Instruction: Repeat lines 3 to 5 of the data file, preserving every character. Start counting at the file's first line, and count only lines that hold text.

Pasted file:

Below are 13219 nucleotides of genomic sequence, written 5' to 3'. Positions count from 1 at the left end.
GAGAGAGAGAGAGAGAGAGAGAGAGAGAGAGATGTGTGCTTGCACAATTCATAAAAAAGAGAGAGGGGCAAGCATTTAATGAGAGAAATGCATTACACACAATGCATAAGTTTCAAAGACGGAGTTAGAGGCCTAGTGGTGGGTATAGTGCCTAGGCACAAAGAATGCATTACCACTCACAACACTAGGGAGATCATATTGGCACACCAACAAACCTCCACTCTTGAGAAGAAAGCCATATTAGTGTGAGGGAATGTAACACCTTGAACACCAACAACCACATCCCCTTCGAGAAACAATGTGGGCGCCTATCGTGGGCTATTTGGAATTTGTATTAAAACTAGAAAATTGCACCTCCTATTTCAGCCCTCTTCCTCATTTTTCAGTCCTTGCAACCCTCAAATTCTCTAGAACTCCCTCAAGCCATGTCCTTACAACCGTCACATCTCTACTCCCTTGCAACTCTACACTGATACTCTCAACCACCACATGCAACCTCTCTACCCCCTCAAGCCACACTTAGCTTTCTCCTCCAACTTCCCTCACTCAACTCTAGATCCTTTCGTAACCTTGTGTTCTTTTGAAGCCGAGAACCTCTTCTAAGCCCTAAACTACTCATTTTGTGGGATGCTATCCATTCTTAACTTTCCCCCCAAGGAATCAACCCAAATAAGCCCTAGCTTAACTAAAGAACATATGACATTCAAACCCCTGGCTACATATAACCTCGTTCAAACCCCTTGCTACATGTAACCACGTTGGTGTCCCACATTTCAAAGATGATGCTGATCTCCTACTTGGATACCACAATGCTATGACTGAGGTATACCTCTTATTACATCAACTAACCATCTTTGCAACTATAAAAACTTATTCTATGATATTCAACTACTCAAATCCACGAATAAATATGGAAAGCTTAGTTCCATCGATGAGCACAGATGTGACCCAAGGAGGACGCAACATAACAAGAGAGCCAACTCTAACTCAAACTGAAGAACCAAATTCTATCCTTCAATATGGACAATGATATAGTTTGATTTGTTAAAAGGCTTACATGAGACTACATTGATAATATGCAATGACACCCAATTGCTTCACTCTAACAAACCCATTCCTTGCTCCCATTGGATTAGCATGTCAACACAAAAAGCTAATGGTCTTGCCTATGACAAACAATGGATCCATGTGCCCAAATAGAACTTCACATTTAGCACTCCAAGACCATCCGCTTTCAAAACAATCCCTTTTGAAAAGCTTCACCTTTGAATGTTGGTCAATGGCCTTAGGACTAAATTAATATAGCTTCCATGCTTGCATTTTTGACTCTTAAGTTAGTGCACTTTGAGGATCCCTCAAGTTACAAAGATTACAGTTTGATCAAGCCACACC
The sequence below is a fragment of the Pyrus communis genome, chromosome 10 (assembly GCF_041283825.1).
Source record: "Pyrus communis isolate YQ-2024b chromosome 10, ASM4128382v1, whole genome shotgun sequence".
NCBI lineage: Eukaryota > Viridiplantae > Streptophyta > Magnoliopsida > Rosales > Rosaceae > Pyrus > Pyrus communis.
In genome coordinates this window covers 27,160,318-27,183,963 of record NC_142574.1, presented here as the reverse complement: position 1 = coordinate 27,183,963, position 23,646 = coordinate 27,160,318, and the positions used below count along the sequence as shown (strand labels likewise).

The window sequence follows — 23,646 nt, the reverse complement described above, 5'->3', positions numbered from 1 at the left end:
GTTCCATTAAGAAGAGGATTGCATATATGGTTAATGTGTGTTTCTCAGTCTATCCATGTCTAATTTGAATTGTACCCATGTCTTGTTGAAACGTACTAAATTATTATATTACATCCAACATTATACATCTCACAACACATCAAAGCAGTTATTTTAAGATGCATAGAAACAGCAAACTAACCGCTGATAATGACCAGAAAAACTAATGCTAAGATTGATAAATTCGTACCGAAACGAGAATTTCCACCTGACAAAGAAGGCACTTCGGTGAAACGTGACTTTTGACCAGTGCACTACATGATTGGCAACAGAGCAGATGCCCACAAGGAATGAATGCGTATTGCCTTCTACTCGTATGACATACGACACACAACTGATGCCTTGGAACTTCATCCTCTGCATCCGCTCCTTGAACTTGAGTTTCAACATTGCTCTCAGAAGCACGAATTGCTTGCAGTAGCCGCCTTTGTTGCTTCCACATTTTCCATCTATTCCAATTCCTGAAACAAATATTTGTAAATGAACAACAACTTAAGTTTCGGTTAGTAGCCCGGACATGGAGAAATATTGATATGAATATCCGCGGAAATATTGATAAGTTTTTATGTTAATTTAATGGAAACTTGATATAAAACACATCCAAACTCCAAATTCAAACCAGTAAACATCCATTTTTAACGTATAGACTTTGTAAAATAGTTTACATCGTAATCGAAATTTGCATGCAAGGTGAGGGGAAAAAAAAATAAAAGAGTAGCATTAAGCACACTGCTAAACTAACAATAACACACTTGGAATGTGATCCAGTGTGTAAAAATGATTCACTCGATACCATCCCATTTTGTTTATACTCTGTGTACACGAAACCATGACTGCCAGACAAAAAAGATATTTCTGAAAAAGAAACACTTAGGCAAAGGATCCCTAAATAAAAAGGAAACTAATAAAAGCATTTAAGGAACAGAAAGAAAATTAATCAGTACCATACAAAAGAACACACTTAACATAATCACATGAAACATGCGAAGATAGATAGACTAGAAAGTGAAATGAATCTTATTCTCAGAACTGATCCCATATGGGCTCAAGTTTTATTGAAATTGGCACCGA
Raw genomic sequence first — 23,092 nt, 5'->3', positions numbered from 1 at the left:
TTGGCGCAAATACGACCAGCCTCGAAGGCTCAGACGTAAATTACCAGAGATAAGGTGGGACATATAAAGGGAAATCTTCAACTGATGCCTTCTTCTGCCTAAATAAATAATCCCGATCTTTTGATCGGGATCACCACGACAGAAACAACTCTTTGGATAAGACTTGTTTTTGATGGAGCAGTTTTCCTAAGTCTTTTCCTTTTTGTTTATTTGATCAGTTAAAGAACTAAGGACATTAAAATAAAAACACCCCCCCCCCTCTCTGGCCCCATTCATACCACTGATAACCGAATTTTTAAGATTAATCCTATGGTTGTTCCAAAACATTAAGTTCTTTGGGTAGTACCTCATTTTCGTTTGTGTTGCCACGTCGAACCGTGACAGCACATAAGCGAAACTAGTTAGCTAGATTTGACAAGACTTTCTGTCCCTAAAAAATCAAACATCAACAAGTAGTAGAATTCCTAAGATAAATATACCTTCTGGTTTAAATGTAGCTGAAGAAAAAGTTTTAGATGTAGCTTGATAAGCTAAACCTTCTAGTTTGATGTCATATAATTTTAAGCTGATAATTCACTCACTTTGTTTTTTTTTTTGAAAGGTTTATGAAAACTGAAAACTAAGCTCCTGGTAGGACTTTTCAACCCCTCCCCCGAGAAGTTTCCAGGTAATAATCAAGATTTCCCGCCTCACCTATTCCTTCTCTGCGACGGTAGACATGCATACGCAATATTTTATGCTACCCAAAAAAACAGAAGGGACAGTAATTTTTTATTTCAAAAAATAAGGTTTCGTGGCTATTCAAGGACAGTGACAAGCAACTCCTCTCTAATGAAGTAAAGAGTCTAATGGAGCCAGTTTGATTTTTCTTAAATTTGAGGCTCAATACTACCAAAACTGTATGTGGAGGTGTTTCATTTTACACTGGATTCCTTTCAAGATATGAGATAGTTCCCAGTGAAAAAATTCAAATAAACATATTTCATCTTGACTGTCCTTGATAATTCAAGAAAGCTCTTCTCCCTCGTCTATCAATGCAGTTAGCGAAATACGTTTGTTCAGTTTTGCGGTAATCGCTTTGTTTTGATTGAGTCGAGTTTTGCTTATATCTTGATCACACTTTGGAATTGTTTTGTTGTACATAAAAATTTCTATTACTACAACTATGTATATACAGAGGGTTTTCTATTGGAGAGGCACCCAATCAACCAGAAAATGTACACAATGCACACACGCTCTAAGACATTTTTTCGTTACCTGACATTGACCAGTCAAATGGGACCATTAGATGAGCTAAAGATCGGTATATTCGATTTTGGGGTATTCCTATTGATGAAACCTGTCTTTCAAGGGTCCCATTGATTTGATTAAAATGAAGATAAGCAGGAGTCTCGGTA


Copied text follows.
The sequence below is a fragment of the Pyrus communis genome, chromosome 10 (assembly GCF_041283825.1).
Source record: "Pyrus communis isolate YQ-2024b chromosome 10, ASM4128382v1, whole genome shotgun sequence".
NCBI lineage: Eukaryota > Viridiplantae > Streptophyta > Magnoliopsida > Rosales > Rosaceae > Pyrus > Pyrus communis.